The current population of Finland: 5,552,946

Finland is one of the best examples of holistic equality because they are not only in the top 5 economically but also hold the top spot for social equity. Since the early 70s Finland’s economy has been bolstered by the agroforestry sector which they successfully transitioned into highly technological industrialisation. Finland is also a leader in quality of life and is always in the top rankings concerning education and a low unemployment rate of  7.6%, which is below the European average.


Gini Coefficient: 0.820

The current population of Sweden: 10,201,799

For years Sweden has been the economic mirror for countries within and outside the European borders. Sweden’s success lies in their structures that have ensured  proper distribution of resources. The Nordic country has done a phenomenal job in balancing their redistribution of wealth between the public and private sectors by encouraging private property and economic support cooperatives without ruling out the nationalisation of some strategic sectors.

When implementing social measures, special needs such as education, family life and work, decent wages, grants, subsidised loans, housing facilities, etc…are also taken into account.


Gini Coefficient: 0.804

The current population of Nicaragua: 6,756,734

The South American country of Nicaragua is the only non-nordic country ranking in the top 5 highest on the list, surprisingly beating all of North America. When asked how she felt about the consistent improvement, Nicaraguan Vice-president, Rosario Murillo said the fact that the Central American country is at the top of the list in its region can be attributed to Nicaragua, being a Latin American country that is committed to gender equity. In 2006, Nicaragua ranked  62nd. “We were there (62nd) when we came to the government. (From there) to fifth place! Murillo said that gender parity will continue to be a key focus of her administration and she’s happy that Nicaragua is noted as having one of the highest proportions of women in parliament.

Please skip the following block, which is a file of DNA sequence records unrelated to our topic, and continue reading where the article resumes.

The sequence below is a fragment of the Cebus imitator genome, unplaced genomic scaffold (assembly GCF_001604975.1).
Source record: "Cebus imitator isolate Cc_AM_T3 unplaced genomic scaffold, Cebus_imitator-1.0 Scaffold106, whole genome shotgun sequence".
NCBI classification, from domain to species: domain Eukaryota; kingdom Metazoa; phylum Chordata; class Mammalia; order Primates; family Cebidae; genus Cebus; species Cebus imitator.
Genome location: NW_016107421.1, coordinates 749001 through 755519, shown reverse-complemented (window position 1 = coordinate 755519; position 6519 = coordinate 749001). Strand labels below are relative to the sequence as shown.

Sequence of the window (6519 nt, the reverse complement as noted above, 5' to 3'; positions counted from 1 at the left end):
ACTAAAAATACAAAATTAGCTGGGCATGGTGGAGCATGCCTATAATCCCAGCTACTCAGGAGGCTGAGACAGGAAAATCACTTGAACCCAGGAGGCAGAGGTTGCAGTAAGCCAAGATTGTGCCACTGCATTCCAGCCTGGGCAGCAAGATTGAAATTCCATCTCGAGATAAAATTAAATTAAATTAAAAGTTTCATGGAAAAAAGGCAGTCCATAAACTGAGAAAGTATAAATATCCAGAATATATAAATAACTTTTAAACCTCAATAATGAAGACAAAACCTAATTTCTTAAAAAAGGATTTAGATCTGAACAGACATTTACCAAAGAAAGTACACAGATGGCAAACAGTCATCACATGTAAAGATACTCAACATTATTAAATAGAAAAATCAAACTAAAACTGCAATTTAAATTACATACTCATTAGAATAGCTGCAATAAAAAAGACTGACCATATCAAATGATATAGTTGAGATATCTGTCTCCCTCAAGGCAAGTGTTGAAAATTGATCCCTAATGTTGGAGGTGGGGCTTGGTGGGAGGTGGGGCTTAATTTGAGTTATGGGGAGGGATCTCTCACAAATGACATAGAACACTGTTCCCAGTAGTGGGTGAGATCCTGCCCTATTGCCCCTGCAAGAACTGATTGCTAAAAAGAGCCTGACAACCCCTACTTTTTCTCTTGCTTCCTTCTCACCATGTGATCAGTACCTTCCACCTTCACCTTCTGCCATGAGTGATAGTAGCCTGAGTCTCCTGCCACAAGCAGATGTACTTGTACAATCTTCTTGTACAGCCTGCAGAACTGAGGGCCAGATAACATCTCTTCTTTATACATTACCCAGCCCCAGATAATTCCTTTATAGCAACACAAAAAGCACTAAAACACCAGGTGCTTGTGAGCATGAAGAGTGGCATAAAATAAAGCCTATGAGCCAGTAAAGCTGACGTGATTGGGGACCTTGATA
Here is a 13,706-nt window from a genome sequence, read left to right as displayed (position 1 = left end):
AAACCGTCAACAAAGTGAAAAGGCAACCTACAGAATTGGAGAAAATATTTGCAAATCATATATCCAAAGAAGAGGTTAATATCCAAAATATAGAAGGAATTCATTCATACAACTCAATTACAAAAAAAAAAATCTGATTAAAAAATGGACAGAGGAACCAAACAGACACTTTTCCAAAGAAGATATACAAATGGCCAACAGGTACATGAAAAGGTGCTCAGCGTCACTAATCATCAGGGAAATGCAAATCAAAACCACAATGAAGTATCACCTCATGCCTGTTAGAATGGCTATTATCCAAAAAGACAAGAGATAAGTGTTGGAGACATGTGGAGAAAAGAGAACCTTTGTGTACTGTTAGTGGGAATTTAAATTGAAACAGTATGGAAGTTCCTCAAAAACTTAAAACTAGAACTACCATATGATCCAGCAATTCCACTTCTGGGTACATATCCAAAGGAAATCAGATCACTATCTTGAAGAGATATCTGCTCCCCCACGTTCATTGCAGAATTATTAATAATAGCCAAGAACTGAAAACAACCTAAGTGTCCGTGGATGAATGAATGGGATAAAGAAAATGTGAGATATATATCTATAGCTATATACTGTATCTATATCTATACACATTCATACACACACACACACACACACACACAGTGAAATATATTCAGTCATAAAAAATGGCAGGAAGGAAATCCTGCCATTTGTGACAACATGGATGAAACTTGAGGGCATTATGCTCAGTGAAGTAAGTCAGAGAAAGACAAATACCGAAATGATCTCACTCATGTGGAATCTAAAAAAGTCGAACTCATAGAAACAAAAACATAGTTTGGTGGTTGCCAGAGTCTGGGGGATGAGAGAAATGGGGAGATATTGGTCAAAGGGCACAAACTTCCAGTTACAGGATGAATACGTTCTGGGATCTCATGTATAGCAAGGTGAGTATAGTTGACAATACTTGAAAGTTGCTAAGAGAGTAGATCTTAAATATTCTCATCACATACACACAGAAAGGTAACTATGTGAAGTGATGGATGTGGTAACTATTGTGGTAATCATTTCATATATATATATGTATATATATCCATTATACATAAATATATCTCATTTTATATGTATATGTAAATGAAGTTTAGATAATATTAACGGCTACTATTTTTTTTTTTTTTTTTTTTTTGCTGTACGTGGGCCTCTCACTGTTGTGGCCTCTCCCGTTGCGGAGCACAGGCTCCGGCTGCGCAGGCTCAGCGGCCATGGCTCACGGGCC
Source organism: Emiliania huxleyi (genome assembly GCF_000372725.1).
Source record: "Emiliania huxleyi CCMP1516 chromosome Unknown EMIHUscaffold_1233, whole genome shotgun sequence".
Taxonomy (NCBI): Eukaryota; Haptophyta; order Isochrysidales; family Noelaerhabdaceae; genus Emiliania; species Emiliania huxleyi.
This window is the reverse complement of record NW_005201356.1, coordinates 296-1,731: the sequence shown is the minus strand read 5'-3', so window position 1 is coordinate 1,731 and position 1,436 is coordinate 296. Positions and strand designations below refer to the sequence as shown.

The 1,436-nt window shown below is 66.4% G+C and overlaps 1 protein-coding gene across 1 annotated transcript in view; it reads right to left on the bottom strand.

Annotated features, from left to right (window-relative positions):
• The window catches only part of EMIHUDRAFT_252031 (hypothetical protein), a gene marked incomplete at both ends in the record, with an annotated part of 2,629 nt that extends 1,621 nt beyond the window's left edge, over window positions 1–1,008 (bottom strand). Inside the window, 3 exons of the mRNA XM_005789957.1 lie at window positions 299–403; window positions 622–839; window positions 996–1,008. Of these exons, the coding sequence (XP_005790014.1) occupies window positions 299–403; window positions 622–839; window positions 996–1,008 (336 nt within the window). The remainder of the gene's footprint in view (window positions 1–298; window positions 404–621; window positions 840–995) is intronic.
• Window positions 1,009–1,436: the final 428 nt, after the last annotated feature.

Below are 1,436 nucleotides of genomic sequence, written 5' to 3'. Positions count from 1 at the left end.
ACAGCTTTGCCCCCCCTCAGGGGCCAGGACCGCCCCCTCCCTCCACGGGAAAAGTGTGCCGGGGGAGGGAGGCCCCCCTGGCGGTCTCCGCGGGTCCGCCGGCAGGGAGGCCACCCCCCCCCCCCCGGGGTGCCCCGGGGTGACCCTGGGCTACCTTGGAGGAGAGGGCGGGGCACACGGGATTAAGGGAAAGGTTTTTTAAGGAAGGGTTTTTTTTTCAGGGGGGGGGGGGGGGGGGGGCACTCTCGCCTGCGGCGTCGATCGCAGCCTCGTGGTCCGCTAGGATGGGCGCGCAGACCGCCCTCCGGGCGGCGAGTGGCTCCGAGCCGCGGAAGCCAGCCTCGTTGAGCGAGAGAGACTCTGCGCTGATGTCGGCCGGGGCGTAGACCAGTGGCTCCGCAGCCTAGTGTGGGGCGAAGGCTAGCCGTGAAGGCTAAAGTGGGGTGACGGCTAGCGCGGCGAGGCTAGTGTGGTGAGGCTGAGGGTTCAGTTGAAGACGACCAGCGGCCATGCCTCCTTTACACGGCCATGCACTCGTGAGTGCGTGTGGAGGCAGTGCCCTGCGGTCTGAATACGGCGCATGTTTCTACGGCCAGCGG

Gini Coefficient: 0.791

The current population of Rwanda: 13,506,654

The East African country of Rwanda is holding us down and making us proud by ranking number 9 out of 149 countries! 

Rwanda has one of the highest population densities in Africa (1,060/sq mi) and a young, mostly rural population that has gotten behind the agenda set forth by their political leaders. In 2005 Rwanda introduced a quota that would ensure that thirty percent of civil servant positions were reserved for women and clearly the quota system has not only paid off but even exceeded initial expectations. 61.3 percent Rwanda currently holds the highest percentage of women parliamentarians.

It’s important to note that the promotion of gender equality in Rwanda is not just reserved for politics. There’s currently a new crop of women in senior management: the CEOs of the government-owned airline RwandAir and the Bank of Kigali are women. 

Where Do Other African Countries Stand?  

Lesotho is reportedly sitting at number 16 and is holding its place as the second highest ranking African country for the fourth consecutive year. Despite having lost two points this year – which can be attributed to the impact of the COVID-19 pandemic prompting a decrease of women in the workforce and a small drop in wage equality for similar work. Lesotho is also the only country from the continent that has managed to close the gender gap in both educational attainment, and health and survival. 

South Africa – slipped down one place to number 17 – mostly because of a slight decrease in women’s economic participation and opportunity. This can also be attributed to the global pandemic. In spite of the huge gender disparities in the recent municipal elections, South Africa continues to hold their position as one of the best global performers in political empowerment – holding the fifth position in the number of women representation in parliament and the 11th for women in ministerial positions.

Burundi – holds the 22nd spot in the ranking, moving up two spots from last year. This East African country is ranked third in labour force participation and is also the best performer in the region for economic participation and opportunity. 

When I think about the fact that the Rwandan genocide was only 28 years ago it shows that having the right people in leadership is key. Rwanda’s story honestly fuels my hope for South Africa and the rest of the continent. While Africa still has a long way to go in achieving gender parity, and as egalitarian as the Nordic countries are at the moment, I don’t think I’d ever leave Africa again.